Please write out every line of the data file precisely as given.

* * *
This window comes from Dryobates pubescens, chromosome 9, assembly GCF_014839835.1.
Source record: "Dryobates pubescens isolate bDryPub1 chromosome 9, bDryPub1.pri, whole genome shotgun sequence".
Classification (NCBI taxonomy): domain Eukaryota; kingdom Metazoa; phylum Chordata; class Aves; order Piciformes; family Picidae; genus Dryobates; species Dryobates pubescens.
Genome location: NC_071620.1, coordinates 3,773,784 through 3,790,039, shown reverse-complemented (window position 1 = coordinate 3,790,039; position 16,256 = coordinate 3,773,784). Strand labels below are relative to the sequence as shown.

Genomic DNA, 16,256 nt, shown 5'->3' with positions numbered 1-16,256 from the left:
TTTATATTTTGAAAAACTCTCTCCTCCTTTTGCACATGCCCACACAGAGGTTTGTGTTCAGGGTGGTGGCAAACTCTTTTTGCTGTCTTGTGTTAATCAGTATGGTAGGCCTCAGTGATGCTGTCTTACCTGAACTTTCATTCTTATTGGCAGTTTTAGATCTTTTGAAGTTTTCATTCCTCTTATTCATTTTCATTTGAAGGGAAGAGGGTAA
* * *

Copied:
This window comes from Dryobates pubescens, chromosome 9, assembly GCF_014839835.1.
Source record: "Dryobates pubescens isolate bDryPub1 chromosome 9, bDryPub1.pri, whole genome shotgun sequence".
Classification (NCBI taxonomy): domain Eukaryota; kingdom Metazoa; phylum Chordata; class Aves; order Piciformes; family Picidae; genus Dryobates; species Dryobates pubescens.
Genome location: NC_071620.1, coordinates 3,773,784 through 3,790,039, shown reverse-complemented (window position 1 = coordinate 3,790,039; position 16,256 = coordinate 3,773,784). Strand labels below are relative to the sequence as shown.

Genomic DNA, 16,256 nt, shown 5'->3' with positions numbered 1-16,256 from the left:
TTTATATTTTGAAAAACTCTCTCCTCCTTTTGCACATGCCCACACAGAGGTTTGTGTTCAGGGTGGTGGCAAACTCTTTTTGCTGTCTTGTGTTAATCAGTATGGTAGGCCTCAGTGATGCTGTCTTACCTGAACTTTCATTCTTATTGGCAGTTTTAGATCTTTTGAAGTTTTCATTCCTCTTATTCATTTTCATTTGAAGGGAAGAGGGTAA